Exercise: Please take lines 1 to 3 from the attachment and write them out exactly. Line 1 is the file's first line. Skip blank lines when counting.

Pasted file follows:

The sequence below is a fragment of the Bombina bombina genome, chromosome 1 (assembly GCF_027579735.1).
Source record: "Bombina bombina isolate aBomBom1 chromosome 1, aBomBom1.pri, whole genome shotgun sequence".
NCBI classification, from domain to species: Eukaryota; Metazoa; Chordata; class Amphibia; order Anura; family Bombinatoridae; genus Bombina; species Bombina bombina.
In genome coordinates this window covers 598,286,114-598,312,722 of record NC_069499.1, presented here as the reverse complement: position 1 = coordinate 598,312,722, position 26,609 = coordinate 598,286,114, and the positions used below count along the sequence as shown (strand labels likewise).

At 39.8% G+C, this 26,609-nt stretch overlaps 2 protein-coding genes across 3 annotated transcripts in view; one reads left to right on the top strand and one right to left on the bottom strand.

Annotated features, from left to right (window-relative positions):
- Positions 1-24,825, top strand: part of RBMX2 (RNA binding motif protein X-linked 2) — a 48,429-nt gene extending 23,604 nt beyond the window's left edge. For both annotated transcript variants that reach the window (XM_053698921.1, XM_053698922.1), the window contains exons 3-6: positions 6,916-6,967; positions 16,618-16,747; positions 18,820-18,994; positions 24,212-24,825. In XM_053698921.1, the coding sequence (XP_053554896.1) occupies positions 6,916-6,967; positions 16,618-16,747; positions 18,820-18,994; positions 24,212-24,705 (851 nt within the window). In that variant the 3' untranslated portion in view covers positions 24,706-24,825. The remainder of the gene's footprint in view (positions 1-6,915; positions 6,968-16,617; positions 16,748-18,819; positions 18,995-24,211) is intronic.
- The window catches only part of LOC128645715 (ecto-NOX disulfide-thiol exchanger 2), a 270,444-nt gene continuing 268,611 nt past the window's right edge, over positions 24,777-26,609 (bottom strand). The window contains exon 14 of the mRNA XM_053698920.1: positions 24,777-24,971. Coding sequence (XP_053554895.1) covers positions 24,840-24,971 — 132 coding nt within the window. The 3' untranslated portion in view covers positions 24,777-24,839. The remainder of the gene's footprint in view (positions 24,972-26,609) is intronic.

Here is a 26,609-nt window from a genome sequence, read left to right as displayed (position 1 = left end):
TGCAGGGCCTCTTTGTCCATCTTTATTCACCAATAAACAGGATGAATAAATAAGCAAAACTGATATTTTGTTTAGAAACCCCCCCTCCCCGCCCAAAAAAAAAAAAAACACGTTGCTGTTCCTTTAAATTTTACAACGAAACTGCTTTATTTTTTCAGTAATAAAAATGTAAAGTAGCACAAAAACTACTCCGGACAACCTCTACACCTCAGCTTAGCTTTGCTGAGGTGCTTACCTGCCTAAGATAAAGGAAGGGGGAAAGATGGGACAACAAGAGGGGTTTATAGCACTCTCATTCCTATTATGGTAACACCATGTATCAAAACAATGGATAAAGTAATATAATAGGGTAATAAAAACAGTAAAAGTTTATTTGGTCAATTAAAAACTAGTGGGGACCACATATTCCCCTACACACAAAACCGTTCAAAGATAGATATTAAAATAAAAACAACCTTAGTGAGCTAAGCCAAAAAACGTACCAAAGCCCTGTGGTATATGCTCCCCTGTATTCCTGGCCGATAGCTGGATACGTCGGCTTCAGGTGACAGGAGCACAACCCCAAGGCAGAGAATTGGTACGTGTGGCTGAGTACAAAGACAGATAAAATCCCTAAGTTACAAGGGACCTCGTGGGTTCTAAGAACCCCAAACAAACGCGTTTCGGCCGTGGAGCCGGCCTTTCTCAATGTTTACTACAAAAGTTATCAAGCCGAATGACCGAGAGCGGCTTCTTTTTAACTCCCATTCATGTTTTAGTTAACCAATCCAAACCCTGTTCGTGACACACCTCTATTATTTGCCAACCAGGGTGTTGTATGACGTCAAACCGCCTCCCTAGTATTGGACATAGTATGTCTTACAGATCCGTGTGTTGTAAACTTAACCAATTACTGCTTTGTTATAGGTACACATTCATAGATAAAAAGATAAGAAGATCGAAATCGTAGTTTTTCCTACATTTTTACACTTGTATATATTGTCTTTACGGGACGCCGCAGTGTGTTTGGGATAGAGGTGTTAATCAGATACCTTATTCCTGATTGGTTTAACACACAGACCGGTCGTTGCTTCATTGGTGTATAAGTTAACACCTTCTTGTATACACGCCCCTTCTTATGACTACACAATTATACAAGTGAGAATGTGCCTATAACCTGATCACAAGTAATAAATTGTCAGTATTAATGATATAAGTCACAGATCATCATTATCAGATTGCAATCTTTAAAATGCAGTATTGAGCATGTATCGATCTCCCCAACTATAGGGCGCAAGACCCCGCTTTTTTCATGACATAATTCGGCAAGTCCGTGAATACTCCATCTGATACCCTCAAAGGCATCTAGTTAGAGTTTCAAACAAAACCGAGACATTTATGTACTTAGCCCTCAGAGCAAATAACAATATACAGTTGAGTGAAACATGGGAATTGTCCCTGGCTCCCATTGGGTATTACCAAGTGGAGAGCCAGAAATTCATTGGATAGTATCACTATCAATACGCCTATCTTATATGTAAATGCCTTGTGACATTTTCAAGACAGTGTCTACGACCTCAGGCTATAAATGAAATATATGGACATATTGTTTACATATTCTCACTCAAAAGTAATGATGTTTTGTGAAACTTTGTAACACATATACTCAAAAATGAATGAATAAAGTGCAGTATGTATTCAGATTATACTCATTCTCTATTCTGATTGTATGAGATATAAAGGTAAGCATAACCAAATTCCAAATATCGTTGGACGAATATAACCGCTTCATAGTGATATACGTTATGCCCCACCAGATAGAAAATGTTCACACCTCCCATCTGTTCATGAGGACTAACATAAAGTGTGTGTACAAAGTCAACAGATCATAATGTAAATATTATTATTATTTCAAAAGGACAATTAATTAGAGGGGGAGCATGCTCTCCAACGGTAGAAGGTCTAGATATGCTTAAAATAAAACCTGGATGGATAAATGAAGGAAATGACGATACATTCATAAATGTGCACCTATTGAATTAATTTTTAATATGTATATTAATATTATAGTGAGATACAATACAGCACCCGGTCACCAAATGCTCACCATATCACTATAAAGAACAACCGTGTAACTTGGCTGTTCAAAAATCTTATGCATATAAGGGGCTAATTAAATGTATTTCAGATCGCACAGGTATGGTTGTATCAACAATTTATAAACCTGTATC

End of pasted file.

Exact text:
The sequence below is a fragment of the Bombina bombina genome, chromosome 1 (assembly GCF_027579735.1).
Source record: "Bombina bombina isolate aBomBom1 chromosome 1, aBomBom1.pri, whole genome shotgun sequence".
NCBI classification, from domain to species: Eukaryota; Metazoa; Chordata; class Amphibia; order Anura; family Bombinatoridae; genus Bombina; species Bombina bombina.